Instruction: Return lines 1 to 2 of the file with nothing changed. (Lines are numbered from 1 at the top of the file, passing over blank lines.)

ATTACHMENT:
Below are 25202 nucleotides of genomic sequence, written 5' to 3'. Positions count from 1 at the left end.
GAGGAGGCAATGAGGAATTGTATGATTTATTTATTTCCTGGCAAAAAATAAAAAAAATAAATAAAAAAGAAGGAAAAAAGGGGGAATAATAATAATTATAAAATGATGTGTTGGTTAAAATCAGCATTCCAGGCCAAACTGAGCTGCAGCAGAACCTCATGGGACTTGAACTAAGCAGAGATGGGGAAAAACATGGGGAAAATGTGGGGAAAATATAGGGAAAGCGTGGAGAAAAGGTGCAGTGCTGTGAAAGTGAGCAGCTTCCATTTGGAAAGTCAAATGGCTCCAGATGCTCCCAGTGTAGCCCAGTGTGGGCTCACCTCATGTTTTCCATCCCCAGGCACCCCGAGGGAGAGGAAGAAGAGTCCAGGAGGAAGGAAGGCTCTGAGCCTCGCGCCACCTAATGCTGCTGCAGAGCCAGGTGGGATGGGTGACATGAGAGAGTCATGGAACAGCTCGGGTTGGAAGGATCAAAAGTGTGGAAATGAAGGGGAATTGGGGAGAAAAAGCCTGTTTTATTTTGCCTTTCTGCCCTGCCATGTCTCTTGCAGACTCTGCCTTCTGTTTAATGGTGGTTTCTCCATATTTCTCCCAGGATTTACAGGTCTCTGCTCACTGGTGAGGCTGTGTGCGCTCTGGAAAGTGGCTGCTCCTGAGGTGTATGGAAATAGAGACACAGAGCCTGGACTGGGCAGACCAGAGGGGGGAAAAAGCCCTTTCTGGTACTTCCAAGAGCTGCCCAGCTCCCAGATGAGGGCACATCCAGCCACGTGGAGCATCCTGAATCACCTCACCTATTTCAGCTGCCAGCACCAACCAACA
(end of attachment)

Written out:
Below are 25202 nucleotides of genomic sequence, written 5' to 3'. Positions count from 1 at the left end.
GAGGAGGCAATGAGGAATTGTATGATTTATTTATTTCCTGGCAAAAAATAAAAAAAATAAATAAAAAAGAAGGAAAAAAGGGGGAATAATAATAATTATAAAATGATGTGTTGGTTAAAATCAGCATTCCAGGCCAAACTGAGCTGCAGCAGAACCTCATGGGACTTGAACTAAGCAGAGATGGGGAAAAACATGGGGAAAATGTGGGGAAAATATAGGGAAAGCGTGGAGAAAAGGTGCAGTGCTGTGAAAGTGAGCAGCTTCCATTTGGAAAGTCAAATGGCTCCAGATGCTCCCAGTGTAGCCCAGTGTGGGCTCACCTCATGTTTTCCATCCCCAGGCACCCCGAGGGAGAGGAAGAAGAGTCCAGGAGGAAGGAAGGCTCTGAGCCTCGCGCCACCTAATGCTGCTGCAGAGCCAGGTGGGATGGGTGACATGAGAGAGTCATGGAACAGCTCGGGTTGGAAGGATCAAAAGTGTGGAAATGAAGGGGAATTGGGGAGAAAAAGCCTGTTTTATTTTGCCTTTCTGCCCTGCCATGTCTCTTGCAGACTCTGCCTTCTGTTTAATGGTGGTTTCTCCATATTTCTCCCAGGATTTACAGGTCTCTGCTCACTGGTGAGGCTGTGTGCGCTCTGGAAAGTGGCTGCTCCTGAGGTGTATGGAAATAGAGACACAGAGCCTGGACTGGGCAGACCAGAGGGGGGAAAAAGCCCTTTCTGGTACTTCCAAGAGCTGCCCAGCTCCCAGATGAGGGCACATCCAGCCACGTGGAGCATCCTGAATCACCTCACCTATTTCAGCTGCCAGCACCAACCAACA